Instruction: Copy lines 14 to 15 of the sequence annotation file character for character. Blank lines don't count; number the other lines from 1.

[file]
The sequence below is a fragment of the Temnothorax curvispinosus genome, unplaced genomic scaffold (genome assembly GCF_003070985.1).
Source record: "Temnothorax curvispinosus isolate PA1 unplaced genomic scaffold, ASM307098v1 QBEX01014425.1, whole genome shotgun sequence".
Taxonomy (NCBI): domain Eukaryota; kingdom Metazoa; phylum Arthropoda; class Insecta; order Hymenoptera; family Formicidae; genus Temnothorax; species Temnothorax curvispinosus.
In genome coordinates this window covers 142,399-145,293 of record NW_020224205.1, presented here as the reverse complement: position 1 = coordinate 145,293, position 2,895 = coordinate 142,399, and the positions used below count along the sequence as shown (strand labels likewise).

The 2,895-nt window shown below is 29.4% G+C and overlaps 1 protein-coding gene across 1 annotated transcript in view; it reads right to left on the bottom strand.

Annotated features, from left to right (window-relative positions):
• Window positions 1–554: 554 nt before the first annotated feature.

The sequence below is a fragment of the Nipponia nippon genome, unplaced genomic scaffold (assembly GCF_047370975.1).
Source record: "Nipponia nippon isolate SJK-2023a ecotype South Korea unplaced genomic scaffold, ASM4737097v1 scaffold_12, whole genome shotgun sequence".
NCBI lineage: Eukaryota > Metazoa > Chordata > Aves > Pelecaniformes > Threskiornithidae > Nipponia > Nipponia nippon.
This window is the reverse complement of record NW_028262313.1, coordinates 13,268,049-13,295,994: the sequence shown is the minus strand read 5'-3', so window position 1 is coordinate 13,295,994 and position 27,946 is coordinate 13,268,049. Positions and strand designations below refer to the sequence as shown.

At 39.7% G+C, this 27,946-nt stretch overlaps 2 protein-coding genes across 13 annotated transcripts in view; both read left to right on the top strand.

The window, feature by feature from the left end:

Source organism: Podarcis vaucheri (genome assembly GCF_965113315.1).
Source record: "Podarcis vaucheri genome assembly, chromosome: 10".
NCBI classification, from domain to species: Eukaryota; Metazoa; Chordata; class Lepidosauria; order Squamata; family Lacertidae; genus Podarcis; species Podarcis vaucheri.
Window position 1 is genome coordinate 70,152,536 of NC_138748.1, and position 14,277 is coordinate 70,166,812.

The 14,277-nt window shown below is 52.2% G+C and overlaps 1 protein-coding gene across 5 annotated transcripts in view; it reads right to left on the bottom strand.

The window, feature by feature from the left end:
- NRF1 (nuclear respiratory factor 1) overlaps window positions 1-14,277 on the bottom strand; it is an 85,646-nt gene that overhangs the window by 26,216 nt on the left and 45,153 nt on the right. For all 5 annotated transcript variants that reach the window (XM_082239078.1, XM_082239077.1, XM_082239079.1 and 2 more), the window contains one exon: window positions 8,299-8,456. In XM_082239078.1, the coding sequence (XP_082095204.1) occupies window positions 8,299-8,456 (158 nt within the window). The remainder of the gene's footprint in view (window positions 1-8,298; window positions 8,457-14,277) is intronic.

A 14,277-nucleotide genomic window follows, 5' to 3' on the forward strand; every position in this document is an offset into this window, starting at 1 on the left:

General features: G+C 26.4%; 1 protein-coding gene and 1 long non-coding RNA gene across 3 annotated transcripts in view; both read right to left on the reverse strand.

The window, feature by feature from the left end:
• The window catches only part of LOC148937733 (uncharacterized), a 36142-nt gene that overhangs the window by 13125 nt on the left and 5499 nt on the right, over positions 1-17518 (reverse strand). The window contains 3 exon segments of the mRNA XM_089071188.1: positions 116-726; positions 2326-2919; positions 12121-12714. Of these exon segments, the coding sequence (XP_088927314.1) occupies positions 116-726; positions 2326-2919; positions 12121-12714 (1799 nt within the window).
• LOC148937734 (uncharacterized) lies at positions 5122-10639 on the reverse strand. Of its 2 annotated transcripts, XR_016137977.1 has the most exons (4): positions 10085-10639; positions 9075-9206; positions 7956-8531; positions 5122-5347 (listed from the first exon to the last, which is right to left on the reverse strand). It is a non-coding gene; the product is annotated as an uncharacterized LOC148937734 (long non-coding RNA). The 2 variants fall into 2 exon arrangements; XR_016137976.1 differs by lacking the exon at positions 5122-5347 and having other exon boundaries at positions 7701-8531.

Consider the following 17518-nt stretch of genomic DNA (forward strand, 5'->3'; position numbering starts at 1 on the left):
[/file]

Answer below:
Source organism: Podarcis vaucheri (genome assembly GCF_965113315.1).
Source record: "Podarcis vaucheri genome assembly, chromosome: 10".